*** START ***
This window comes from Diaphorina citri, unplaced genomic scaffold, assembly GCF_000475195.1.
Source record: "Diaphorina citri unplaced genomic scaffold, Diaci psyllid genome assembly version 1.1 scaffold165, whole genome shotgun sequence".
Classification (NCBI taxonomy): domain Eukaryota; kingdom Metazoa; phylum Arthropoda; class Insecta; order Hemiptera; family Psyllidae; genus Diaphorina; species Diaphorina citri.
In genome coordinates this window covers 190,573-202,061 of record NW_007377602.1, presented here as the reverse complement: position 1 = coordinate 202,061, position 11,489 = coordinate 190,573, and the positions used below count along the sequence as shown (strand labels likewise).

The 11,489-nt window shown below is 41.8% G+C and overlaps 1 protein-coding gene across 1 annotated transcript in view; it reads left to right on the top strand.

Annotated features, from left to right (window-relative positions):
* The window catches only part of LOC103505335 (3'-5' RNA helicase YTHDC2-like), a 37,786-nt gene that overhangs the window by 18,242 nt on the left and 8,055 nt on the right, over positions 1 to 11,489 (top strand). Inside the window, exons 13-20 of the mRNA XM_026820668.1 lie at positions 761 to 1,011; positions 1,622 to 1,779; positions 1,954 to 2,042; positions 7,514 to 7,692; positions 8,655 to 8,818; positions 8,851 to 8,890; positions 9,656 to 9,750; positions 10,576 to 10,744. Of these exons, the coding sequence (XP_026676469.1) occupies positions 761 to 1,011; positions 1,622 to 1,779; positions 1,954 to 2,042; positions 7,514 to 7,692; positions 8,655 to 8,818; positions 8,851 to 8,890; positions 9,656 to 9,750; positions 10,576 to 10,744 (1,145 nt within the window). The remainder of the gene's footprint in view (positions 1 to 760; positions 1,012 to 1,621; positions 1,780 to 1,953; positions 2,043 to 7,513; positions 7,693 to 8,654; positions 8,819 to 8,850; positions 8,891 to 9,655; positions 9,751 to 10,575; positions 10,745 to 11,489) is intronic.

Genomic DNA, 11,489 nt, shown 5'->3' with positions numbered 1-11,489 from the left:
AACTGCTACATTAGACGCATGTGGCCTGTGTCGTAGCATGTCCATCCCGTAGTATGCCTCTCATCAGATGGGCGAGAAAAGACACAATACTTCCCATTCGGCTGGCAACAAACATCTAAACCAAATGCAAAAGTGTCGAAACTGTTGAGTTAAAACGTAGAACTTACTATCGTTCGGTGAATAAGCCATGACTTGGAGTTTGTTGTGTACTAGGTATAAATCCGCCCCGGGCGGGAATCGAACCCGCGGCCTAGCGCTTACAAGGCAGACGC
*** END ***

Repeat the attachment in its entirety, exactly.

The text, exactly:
This window comes from Diaphorina citri, unplaced genomic scaffold, assembly GCF_000475195.1.
Source record: "Diaphorina citri unplaced genomic scaffold, Diaci psyllid genome assembly version 1.1 scaffold165, whole genome shotgun sequence".
Classification (NCBI taxonomy): domain Eukaryota; kingdom Metazoa; phylum Arthropoda; class Insecta; order Hemiptera; family Psyllidae; genus Diaphorina; species Diaphorina citri.
In genome coordinates this window covers 190,573-202,061 of record NW_007377602.1, presented here as the reverse complement: position 1 = coordinate 202,061, position 11,489 = coordinate 190,573, and the positions used below count along the sequence as shown (strand labels likewise).

The 11,489-nt window shown below is 41.8% G+C and overlaps 1 protein-coding gene across 1 annotated transcript in view; it reads left to right on the top strand.

Annotated features, from left to right (window-relative positions):
* The window catches only part of LOC103505335 (3'-5' RNA helicase YTHDC2-like), a 37,786-nt gene that overhangs the window by 18,242 nt on the left and 8,055 nt on the right, over positions 1 to 11,489 (top strand). Inside the window, exons 13-20 of the mRNA XM_026820668.1 lie at positions 761 to 1,011; positions 1,622 to 1,779; positions 1,954 to 2,042; positions 7,514 to 7,692; positions 8,655 to 8,818; positions 8,851 to 8,890; positions 9,656 to 9,750; positions 10,576 to 10,744. Of these exons, the coding sequence (XP_026676469.1) occupies positions 761 to 1,011; positions 1,622 to 1,779; positions 1,954 to 2,042; positions 7,514 to 7,692; positions 8,655 to 8,818; positions 8,851 to 8,890; positions 9,656 to 9,750; positions 10,576 to 10,744 (1,145 nt within the window). The remainder of the gene's footprint in view (positions 1 to 760; positions 1,012 to 1,621; positions 1,780 to 1,953; positions 2,043 to 7,513; positions 7,693 to 8,654; positions 8,819 to 8,850; positions 8,891 to 9,655; positions 9,751 to 10,575; positions 10,745 to 11,489) is intronic.

Genomic DNA, 11,489 nt, shown 5'->3' with positions numbered 1-11,489 from the left:
AACTGCTACATTAGACGCATGTGGCCTGTGTCGTAGCATGTCCATCCCGTAGTATGCCTCTCATCAGATGGGCGAGAAAAGACACAATACTTCCCATTCGGCTGGCAACAAACATCTAAACCAAATGCAAAAGTGTCGAAACTGTTGAGTTAAAACGTAGAACTTACTATCGTTCGGTGAATAAGCCATGACTTGGAGTTTGTTGTGTACTAGGTATAAATCCGCCCCGGGCGGGAATCGAACCCGCGGCCTAGCGCTTACAAGGCAGACGC